slow as slurred speech
to allow a diluted light to fall on this town.
Commas of raindrops cling to branches
or drip from TV aerials.
Roofs gleam the way a flat lake would
on a summer evening.
The townsfolk creep along Main Street
wearing shabby clothes
and damaged expressions.
So much is unfamiliar in this town;
the irregular buildings, the cylindrical fells,
the baggy accent. A northern desolation
acting colourfully in some farcical charade.
A life as thin, as weak, as insubstantial
as the streaks of skeletal light.
Her hobby was riding horses, hobbyhorsically.
They enjoyed camping, intentsly.
He walked through the fog, mysteriously.
He stamped his foot, ground-breakingly.
She sat on the chair, deep-seatedly.
They bounded across the field, grasshopperly.
She splashed about in puddles, wellingtonly.
She sprinkled herbs on her pasta, gingerly.
He tramped along the trunk road, elephantically.
She hobbled along the mountain path, walking-stickly.
He grabbed the steering wheel, clutchingly.
She appeared in a camping commercial, inadvertently.
He held in his hand a book of scary stories, grippingly.
She tended the garden, sluggishly.
He backpacked across the galaxy, star-trekkingly.
Her soup was so hot, pipingly.
She bopped and boogied all night long, foxtrotingly.
She walked across the beach, flipfloppily.
He slipped on the ice, skiddingly,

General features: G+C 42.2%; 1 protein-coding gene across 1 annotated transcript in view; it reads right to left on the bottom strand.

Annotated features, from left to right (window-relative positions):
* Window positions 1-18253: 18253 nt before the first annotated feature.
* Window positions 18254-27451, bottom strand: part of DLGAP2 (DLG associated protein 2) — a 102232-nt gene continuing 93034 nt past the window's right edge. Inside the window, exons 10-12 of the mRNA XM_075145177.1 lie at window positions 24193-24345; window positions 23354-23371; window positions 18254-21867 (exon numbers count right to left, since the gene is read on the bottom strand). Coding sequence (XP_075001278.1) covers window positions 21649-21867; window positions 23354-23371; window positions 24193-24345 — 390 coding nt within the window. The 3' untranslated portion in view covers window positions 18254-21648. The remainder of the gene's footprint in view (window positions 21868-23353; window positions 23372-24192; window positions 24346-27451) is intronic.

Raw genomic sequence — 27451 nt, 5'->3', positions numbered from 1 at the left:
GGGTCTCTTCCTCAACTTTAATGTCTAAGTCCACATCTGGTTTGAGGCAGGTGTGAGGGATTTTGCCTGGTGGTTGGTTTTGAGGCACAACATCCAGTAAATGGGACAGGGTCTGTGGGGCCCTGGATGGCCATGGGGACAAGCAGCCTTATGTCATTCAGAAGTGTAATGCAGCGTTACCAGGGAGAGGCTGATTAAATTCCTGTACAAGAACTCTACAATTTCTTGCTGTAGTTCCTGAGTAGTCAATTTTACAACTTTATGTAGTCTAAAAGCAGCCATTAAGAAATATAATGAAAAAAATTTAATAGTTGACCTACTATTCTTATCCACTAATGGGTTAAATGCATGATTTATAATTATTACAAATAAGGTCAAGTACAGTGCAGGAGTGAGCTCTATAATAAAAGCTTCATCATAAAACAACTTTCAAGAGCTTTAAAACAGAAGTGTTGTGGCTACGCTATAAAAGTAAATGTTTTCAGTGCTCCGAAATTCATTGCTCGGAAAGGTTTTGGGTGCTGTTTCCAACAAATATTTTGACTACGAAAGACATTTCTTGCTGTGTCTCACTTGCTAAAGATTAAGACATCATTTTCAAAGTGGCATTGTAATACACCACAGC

and broke his arm, humourously.
He put his clothes in the washing machine, tubdrumtuckly.
I have a hand of metal,
I have a hand of clay,
I have two arms of granite
and a song for every day.
I have a foot of damson,
I have a foot of corn,
I have two legs of leaf-stalk
and a dance for every morn.
I have a dream of water,
I have a dream of snow,
I have a thought of wildfire
and a harp-string long and low.
I have an eye of silver,
I have an eye of gold,
I have a tongue of reed-grass
and a story to be told.
Copyright John Rice, 2014
This is one of my favourite poems. It has appeared in lots of anthologies and has been set to music and recorded by the wonderful Irish singer Padraigin Ni Uallachain on her CD called 'When I was Young: Children’s Songs from Ireland'. It’s a poem that tries to capture the essence of the Celtic cultural spirit as it mentions song, dance, storytelling and music.
Poetry Is Important: Very young babies adore nursery rhymes because they are rhythmic and repetitive.
As children get older, they begin to become fascinated by words and how they look and how they sound different from each other...words become quite attractive and interesting little machines!
Poetry allows us to experiment with rhythm and sound and also allows us to investigate language and meaning. Poetry is good for children just as porridge was good for Robert Burns!
What Makes Poetry So Cool?